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Cushings, IR, MS and Low Starch Feeding

Category: Horse Health

Added 21st December 2017

Cushing’s Disease, Insulin Resistance, Metabolic Syndrome and Low Starch Feeding Stuffs

Cushing’s disease is caused by a tumor of the pituitary gland. The resulting metabolic disturbances stem from excessive levels of a hormone secreted by the tumor, which in turn leads to high blood cortisol levels and the development of insulin resistance. These horses typically have high blood sugar (glucose) levels and will benefit from low carbohydrate dietary management.

Insulin resistance refers to increased blood glucose in combination with normal to increased levels of blood insulin. Insulin’s function of transporting glucose into the cells is impaired resulting in an increase of glucose inside the circulatory system and a decrease of glucose within the cells. The pancreas secretes more insulin in the quest to bring the blood glucose down resulting in both increased blood insulin and blood glucose levels. The tissues are often glucose deprived. Insulin resistance is likely an “early warning” of additional metabolic related diseases, including colic, laminitis, and endocrine related problems.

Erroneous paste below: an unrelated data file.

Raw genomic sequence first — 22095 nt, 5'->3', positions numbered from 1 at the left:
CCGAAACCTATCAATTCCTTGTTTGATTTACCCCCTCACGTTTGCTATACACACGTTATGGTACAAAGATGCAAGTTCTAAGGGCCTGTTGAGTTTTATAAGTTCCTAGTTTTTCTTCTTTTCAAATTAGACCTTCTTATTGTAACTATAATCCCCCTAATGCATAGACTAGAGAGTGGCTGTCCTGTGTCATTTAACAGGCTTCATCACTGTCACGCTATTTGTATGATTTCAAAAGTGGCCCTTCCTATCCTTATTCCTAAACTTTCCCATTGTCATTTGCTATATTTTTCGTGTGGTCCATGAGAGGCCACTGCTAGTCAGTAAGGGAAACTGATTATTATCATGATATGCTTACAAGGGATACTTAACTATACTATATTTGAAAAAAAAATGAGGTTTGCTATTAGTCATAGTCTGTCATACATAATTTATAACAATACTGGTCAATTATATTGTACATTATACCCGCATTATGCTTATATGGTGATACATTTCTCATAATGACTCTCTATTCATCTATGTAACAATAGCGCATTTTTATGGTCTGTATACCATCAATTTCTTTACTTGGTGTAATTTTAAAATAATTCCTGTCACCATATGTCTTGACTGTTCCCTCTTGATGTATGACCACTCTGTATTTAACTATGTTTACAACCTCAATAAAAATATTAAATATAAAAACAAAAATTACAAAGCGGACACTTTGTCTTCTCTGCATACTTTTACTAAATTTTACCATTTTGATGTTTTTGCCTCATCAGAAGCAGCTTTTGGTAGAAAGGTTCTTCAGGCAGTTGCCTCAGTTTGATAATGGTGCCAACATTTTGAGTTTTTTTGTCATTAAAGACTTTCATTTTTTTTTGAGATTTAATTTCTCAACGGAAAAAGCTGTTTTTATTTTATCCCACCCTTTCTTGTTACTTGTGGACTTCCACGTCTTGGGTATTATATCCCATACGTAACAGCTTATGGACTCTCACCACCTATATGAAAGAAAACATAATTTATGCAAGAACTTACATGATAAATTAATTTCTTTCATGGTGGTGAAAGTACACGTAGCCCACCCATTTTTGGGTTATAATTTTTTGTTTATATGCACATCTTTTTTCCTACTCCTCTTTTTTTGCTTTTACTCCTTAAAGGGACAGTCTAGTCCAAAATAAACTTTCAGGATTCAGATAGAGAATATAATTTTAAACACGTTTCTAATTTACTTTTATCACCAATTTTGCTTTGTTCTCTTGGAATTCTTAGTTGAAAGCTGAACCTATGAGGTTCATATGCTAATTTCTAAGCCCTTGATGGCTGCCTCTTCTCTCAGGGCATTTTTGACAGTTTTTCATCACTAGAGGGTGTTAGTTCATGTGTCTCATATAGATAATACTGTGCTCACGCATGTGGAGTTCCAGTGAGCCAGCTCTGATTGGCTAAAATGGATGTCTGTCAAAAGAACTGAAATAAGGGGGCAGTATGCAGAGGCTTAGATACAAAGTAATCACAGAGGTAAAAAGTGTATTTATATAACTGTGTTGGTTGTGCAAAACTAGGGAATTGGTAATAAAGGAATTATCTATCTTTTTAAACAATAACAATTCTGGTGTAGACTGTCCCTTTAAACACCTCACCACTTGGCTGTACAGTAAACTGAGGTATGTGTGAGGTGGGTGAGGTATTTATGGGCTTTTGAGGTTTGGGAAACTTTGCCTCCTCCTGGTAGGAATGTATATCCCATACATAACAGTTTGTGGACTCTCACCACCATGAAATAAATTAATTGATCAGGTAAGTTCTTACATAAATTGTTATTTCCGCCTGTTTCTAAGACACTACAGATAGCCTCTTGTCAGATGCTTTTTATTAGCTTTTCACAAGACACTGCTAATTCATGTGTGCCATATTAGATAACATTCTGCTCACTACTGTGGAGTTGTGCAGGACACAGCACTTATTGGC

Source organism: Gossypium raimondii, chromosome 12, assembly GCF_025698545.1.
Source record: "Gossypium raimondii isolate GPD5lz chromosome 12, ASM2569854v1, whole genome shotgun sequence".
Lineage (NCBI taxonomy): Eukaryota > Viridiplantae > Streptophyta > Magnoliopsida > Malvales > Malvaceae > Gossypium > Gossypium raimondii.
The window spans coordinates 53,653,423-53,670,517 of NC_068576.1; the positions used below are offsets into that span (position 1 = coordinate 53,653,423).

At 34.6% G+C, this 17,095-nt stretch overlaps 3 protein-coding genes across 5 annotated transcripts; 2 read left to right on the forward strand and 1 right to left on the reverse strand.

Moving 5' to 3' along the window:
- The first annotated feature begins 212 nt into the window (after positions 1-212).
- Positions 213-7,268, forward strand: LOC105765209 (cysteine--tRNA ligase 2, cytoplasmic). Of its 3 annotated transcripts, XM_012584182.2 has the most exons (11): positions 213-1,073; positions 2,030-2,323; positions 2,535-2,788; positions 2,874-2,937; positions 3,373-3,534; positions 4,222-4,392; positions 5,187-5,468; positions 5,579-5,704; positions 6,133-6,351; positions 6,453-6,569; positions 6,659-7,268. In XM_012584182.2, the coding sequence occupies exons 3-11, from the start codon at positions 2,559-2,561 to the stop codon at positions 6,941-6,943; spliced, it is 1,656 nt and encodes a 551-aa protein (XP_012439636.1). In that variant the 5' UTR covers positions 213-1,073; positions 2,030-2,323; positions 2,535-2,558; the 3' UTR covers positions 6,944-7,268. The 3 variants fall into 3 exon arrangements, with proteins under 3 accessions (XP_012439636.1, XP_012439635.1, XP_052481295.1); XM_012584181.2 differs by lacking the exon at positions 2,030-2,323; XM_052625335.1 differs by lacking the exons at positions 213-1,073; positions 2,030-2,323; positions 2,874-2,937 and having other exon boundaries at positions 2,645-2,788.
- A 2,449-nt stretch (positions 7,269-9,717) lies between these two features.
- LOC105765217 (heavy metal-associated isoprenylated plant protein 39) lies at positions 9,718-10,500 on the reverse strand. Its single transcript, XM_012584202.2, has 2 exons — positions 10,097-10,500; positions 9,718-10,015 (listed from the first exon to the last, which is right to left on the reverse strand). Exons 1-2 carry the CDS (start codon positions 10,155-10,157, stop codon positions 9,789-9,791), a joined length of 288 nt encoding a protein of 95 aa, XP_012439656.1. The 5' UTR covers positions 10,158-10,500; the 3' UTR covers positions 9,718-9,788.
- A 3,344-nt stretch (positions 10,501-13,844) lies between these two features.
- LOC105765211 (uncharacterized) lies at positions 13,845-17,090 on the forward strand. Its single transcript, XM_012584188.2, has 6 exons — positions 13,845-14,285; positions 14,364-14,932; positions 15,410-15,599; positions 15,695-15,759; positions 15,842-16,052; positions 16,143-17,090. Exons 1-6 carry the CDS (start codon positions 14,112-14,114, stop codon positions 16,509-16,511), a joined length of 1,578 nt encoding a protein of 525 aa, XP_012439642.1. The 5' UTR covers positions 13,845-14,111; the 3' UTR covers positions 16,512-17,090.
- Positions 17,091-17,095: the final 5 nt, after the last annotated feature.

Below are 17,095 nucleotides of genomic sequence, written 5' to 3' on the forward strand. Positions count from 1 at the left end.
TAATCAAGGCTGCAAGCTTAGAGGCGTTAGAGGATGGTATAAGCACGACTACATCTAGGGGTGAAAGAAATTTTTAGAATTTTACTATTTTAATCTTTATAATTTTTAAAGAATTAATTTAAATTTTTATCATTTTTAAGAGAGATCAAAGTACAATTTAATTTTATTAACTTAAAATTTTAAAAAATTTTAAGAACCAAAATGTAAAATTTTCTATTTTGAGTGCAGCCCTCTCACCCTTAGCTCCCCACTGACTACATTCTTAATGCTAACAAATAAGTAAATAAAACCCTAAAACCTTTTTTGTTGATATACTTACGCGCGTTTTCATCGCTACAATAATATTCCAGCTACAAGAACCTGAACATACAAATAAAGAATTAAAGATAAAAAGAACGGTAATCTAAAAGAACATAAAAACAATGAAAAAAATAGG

Equine Metabolic Syndrome (EMS) is a term that is used to describe horses with a condition related to metabolic disturbances, and is commonly represented by the combination of obesity, insulin resistance (IR) and laminitis. Although much is not understood about the disease it is known that “easy doer” horses have an increased risk of developing EMS. A properly managed diet along with exercise to maintain appropriate body condition will prevent the majority of cases and help manage existing cases.

Weight management has been shown to be an important component in the treatment of most metabolism related problems. Although a low calorie and low starch feedstuff is not a treatment for these conditions, it certainly can be a valuable tool for weight control and restriction of carbohydrate/starch/sugar intake.

If you have a horse with the previously mentioned conditions, we recommend replacing your compounded feed with Barn Bag® – a concentrated nutrient source, which unlike other compounded feeds, contains a minimal amount of calories and starch. When fed with forage, 85 grams of Barn Bag® is sufficient to fulfill the daily nutrient requirement of an average 450 kg horse.


J. Frank Gravlee, DVM, MS, CNS 
Founder of Life Data Labs, Inc. 
Developer of Farrier’s Formula® 
H. Scott Gravlee, DVM, CNS 
Equine Nutrition Consultant

Learn More at http://www.lifedatalabs.co.uk/